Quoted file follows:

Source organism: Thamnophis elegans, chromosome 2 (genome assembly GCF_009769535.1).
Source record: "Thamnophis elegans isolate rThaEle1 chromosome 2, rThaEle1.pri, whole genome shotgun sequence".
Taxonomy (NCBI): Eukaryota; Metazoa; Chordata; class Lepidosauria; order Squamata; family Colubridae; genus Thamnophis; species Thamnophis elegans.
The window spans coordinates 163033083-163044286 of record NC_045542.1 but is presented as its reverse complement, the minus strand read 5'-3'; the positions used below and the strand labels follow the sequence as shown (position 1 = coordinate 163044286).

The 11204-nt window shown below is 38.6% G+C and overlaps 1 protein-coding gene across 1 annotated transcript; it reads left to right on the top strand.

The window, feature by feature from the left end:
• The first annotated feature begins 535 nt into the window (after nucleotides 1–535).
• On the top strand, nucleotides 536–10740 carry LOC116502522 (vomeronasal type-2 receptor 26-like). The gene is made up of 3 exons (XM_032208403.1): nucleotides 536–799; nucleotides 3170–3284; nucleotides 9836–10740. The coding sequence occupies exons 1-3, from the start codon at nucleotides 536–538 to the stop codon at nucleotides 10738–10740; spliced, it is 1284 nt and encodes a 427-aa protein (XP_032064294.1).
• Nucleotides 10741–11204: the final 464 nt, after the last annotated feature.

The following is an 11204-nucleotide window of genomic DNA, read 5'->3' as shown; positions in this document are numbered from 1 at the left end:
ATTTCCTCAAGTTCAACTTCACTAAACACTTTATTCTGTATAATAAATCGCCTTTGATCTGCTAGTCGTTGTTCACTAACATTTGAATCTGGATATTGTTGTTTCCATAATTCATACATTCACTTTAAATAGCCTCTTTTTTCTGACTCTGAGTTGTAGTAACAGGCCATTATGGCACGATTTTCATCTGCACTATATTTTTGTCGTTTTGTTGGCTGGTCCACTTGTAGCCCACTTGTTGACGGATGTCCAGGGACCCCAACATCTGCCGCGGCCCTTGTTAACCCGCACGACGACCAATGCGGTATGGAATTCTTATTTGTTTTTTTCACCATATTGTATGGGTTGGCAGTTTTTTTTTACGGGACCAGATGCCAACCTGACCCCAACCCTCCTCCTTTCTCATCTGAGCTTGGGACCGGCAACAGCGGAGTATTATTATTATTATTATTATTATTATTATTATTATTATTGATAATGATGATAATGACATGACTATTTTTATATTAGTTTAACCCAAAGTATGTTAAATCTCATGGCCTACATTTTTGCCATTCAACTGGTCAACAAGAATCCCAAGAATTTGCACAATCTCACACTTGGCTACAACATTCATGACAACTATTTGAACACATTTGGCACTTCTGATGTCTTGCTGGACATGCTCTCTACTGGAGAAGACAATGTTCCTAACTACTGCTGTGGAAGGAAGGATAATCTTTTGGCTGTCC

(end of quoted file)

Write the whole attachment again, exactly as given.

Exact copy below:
Source organism: Thamnophis elegans, chromosome 2 (genome assembly GCF_009769535.1).
Source record: "Thamnophis elegans isolate rThaEle1 chromosome 2, rThaEle1.pri, whole genome shotgun sequence".
Taxonomy (NCBI): Eukaryota; Metazoa; Chordata; class Lepidosauria; order Squamata; family Colubridae; genus Thamnophis; species Thamnophis elegans.
The window spans coordinates 163033083-163044286 of record NC_045542.1 but is presented as its reverse complement, the minus strand read 5'-3'; the positions used below and the strand labels follow the sequence as shown (position 1 = coordinate 163044286).

The 11204-nt window shown below is 38.6% G+C and overlaps 1 protein-coding gene across 1 annotated transcript; it reads left to right on the top strand.

The window, feature by feature from the left end:
• The first annotated feature begins 535 nt into the window (after nucleotides 1–535).
• On the top strand, nucleotides 536–10740 carry LOC116502522 (vomeronasal type-2 receptor 26-like). The gene is made up of 3 exons (XM_032208403.1): nucleotides 536–799; nucleotides 3170–3284; nucleotides 9836–10740. The coding sequence occupies exons 1-3, from the start codon at nucleotides 536–538 to the stop codon at nucleotides 10738–10740; spliced, it is 1284 nt and encodes a 427-aa protein (XP_032064294.1).
• Nucleotides 10741–11204: the final 464 nt, after the last annotated feature.

The following is an 11204-nucleotide window of genomic DNA, read 5'->3' as shown; positions in this document are numbered from 1 at the left end:
ATTTCCTCAAGTTCAACTTCACTAAACACTTTATTCTGTATAATAAATCGCCTTTGATCTGCTAGTCGTTGTTCACTAACATTTGAATCTGGATATTGTTGTTTCCATAATTCATACATTCACTTTAAATAGCCTCTTTTTTCTGACTCTGAGTTGTAGTAACAGGCCATTATGGCACGATTTTCATCTGCACTATATTTTTGTCGTTTTGTTGGCTGGTCCACTTGTAGCCCACTTGTTGACGGATGTCCAGGGACCCCAACATCTGCCGCGGCCCTTGTTAACCCGCACGACGACCAATGCGGTATGGAATTCTTATTTGTTTTTTTCACCATATTGTATGGGTTGGCAGTTTTTTTTTACGGGACCAGATGCCAACCTGACCCCAACCCTCCTCCTTTCTCATCTGAGCTTGGGACCGGCAACAGCGGAGTATTATTATTATTATTATTATTATTATTATTATTATTATTGATAATGATGATAATGACATGACTATTTTTATATTAGTTTAACCCAAAGTATGTTAAATCTCATGGCCTACATTTTTGCCATTCAACTGGTCAACAAGAATCCCAAGAATTTGCACAATCTCACACTTGGCTACAACATTCATGACAACTATTTGAACACATTTGGCACTTCTGATGTCTTGCTGGACATGCTCTCTACTGGAGAAGACAATGTTCCTAACTACTGCTGTGGAAGGAAGGATAATCTTTTGGCTGTCC